Les Moonves, the embattled CEO of the CBS Corporation, officially stepped down Sunday after the New Yorker surfaced a second wave of sexual misconduct allegations against him. The network also announced that it would withhold his staggering exit package, reportedly a sum in the neighborhood of $100 million, having apparently taken this second round of credible claims as sufficient grounds for firing.

Reporter Ronan Farrow, whose article on Harvey Weinstein helped jumpstart the #MeToo movement last October, published his first Moonves exposé in early August. The allegations catalogued in that investigation revealed a man who publicly positioned himself as an advocate for workplace equality, while privately forcing himself on his colleagues behind closed doors—allegedly cornering women who showed up at his office for business meetings, attempting to strongarm them into sexual submission, and retaliating against those who turned him down.

At the time, the CBS board of directors announced that it had hired two outside law firms to look into the complaints against Moonves, but seemed loath to act. For his part, the 68-year-old executive acknowledged that, although his past advances "may have made some women uncomfortable," he "always understood and respected—and abided by the principle—that 'no' means 'no,'" and maintained that he had "never misused [his] position to harm or hinder anyone's career." Settlement discussions ensued, and thanks to a contract Moonves signed in May 2017, he could have received between $100 million and $180 million if the corporation fired him without cause. Naturally, the potential payout upset many people, including Time's Up, which accused CBS of fostering a "culture of toxic complicity."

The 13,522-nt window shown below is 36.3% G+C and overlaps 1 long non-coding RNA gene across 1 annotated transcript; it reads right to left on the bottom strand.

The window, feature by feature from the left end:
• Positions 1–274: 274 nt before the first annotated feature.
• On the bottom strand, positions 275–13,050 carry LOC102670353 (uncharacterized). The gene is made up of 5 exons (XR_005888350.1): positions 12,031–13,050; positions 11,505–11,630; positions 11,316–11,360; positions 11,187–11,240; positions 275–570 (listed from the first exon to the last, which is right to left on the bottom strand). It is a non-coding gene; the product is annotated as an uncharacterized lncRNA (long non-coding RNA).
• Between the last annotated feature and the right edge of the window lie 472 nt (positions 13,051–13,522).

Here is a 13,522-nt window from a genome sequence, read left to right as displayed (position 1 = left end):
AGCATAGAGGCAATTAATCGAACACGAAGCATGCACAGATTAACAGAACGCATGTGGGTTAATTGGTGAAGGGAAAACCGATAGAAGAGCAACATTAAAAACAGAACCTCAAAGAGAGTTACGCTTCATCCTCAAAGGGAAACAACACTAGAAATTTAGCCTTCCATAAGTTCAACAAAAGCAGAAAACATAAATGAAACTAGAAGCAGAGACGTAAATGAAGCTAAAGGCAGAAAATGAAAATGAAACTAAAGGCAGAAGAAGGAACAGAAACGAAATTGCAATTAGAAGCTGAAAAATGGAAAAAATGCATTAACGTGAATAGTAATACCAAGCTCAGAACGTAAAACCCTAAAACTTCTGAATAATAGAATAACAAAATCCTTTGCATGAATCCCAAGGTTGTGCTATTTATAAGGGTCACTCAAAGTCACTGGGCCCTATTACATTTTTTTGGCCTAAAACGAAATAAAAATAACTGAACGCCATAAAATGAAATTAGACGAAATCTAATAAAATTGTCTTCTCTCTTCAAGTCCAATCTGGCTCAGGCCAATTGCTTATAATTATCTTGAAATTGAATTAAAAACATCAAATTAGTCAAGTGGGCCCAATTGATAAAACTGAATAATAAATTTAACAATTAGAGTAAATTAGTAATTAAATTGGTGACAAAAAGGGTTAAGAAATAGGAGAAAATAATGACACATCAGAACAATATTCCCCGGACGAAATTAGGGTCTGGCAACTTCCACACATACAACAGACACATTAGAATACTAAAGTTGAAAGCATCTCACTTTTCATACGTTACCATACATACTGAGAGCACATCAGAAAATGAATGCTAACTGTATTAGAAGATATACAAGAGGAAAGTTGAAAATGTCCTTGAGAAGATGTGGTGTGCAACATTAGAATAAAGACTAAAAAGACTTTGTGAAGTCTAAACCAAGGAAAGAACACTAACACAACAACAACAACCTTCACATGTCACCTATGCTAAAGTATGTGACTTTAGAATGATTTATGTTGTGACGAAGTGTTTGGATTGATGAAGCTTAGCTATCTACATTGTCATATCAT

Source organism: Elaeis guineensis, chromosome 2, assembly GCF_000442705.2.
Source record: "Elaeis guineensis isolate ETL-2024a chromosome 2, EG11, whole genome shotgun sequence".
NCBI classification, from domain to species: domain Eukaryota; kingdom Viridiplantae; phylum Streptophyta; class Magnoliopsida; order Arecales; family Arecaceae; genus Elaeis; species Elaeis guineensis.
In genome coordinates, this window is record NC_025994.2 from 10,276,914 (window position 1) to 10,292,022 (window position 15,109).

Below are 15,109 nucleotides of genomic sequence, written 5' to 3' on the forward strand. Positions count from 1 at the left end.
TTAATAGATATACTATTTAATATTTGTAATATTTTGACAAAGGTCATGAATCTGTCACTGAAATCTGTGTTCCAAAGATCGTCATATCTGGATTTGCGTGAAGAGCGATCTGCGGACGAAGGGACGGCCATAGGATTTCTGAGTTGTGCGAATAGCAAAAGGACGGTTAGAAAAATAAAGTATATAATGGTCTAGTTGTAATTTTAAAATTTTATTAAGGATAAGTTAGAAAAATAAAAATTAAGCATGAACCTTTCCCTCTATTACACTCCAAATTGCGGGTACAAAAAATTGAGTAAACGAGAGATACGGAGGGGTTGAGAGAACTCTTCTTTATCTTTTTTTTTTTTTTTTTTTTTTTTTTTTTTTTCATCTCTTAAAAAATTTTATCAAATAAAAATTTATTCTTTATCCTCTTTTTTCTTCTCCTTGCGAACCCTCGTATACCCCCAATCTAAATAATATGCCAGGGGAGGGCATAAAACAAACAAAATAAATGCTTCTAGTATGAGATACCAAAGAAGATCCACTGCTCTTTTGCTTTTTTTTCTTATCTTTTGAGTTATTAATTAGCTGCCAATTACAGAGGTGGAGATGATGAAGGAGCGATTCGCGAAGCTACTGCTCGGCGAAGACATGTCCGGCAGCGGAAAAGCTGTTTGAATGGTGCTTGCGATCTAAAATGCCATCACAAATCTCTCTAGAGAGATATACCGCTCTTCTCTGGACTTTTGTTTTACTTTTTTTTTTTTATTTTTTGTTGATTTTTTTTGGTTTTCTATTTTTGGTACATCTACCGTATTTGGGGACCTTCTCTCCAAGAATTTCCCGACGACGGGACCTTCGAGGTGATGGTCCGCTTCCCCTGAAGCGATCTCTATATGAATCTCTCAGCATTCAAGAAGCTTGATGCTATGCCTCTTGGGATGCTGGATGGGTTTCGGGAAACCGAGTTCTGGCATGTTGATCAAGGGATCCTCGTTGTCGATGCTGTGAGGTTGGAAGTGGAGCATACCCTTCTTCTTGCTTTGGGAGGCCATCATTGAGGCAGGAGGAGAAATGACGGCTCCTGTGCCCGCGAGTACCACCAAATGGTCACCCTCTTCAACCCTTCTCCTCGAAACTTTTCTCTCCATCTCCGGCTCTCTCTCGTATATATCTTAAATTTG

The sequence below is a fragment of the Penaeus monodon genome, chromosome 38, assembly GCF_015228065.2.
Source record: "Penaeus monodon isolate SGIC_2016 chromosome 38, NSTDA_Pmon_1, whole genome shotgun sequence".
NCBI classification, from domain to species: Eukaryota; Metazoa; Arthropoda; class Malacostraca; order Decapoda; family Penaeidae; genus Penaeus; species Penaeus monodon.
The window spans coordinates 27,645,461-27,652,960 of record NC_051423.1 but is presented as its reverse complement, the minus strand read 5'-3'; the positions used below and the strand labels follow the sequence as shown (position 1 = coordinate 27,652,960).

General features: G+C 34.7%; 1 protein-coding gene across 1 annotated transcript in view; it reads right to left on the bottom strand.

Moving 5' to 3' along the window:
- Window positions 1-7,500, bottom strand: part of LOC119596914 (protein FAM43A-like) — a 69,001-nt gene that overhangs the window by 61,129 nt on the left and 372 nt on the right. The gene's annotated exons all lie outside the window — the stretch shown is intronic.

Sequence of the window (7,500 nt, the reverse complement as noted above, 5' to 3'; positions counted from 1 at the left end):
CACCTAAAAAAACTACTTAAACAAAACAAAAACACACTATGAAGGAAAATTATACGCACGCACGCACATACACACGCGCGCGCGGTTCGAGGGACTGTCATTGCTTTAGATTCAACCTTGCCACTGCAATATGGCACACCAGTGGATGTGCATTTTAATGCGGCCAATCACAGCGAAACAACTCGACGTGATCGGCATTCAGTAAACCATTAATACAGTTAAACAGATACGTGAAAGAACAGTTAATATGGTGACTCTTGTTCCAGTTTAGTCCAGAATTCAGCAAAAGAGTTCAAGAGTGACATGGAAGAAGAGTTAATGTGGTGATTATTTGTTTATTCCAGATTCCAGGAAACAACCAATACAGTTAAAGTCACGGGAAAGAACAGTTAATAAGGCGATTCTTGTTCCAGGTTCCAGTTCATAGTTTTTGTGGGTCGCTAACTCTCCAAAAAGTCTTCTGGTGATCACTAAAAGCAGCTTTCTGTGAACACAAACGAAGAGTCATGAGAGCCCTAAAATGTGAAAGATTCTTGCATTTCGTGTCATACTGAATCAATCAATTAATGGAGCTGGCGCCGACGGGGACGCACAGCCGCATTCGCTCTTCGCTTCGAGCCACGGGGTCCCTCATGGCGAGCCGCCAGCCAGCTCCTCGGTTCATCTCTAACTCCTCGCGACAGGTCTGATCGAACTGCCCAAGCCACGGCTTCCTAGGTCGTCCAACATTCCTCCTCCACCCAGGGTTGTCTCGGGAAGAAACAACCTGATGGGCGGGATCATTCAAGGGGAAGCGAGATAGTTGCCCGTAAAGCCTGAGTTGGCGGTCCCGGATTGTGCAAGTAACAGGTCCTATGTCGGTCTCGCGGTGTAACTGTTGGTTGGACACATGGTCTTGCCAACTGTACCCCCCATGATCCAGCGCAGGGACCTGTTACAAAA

On Sunday, amid reports of CBS waffling, Farrow shared stories from six more women, including television executive Phyllis Golden-Gottlieb, who filed a criminal complaint against Moonves late last year. Golden-Gottlieb says that, in 1986, Moonves forced her to perform oral sex on him, and when she avoided subsequent advances, took steps to sideline her professionally. In 1988, she says, that retaliation turned physical when Moonves allegedly threw her hard into a wall. Other women—a former assistant, a make-up artist, a junior executive, a writer, massage therapists—attested to similarly hostile sexual aggression by Moonves. In a statement to the New Yorker, Moonves admitted he's had "consensual relations" with three of the women interviewed, but did not say which ones. "Anyone who knows me knows that the person described in this article is not me," he insisted.

And yet, Farrow's investigation suggests that Moonves set a corporate tone that encouraged senior male employees to act with impunity. "It's top down, this culture of older men who have all this power and you are nothing," a longterm producer said in Farrow's first piece. "The company is shielding lots of bad behavior." Indeed, other women told him that Jeff Fager—executive producer of 60 Minutes—engaged in similar behavior, and helped cover up complaints against another CBS bigwig, Charlie Rose. Rose was eventually ousted in the wake of a Washington Post report detailing decades of alleged groping, lewd phone calls, and unwanted nudity.

Hours after Farrow's second article came out on Sunday, CBS announced that Chief Operating Officer and Moonves deputy Joseph Ianniello will serve as interim CEO. Rather than awarding Moonves $100 million, the company will donate $20 million to "one or more of the organizations that support the #MeToo movement and equality for women in the workplace."